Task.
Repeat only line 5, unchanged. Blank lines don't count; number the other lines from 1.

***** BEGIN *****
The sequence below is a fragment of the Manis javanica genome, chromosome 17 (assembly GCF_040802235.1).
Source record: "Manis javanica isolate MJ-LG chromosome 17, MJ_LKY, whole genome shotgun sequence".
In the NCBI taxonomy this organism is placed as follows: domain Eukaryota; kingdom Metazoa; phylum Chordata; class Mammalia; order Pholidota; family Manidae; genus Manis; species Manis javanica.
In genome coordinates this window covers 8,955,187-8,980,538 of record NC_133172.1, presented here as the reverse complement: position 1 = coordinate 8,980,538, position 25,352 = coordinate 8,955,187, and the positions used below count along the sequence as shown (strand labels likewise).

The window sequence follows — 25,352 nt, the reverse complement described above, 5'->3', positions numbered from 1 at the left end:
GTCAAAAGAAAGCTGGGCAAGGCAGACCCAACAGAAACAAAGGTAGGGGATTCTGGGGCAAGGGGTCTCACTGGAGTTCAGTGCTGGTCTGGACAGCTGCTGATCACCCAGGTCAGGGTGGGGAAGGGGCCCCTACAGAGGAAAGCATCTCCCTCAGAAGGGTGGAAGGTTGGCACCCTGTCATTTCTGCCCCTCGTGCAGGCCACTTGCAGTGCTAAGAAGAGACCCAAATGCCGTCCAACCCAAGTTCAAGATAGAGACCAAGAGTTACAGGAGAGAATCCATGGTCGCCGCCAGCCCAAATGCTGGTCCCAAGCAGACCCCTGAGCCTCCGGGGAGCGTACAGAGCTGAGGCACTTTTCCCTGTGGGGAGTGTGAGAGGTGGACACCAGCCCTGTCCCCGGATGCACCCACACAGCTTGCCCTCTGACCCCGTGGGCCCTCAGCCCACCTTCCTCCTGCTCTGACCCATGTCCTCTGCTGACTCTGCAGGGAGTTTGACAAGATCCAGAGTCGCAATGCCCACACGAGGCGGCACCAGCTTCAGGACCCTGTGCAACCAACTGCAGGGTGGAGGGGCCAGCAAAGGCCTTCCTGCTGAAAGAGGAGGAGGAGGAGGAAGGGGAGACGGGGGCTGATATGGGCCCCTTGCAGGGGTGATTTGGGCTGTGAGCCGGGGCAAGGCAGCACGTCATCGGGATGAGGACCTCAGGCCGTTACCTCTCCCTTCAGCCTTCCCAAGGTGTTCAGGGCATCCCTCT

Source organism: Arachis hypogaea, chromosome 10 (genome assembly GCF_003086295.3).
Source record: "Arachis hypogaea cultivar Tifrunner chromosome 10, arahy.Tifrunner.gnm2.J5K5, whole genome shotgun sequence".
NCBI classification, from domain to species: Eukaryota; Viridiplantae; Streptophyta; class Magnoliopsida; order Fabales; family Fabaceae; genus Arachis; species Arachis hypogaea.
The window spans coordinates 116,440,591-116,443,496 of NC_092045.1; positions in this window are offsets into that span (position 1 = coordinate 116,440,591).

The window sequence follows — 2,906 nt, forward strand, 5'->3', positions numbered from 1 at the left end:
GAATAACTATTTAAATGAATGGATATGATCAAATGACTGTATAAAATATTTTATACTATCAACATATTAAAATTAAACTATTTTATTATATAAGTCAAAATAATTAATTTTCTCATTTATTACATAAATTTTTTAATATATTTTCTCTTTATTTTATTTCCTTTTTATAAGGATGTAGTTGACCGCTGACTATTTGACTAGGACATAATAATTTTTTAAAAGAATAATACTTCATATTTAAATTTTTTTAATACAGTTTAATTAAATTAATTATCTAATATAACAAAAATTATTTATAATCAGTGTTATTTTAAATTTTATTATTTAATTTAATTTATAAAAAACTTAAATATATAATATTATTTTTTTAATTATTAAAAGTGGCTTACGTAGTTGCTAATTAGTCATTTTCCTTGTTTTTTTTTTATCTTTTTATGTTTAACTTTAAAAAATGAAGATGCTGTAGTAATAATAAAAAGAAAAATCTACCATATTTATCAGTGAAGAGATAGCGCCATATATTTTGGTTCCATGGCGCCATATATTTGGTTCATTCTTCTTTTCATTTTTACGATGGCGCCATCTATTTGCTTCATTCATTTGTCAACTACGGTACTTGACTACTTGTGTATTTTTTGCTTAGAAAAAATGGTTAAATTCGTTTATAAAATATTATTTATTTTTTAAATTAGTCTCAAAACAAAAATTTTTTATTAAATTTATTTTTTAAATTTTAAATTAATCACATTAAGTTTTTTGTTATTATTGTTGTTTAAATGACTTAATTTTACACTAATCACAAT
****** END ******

The window sequence follows — 25,352 nt, the reverse complement described above, 5'->3', positions numbered from 1 at the left end: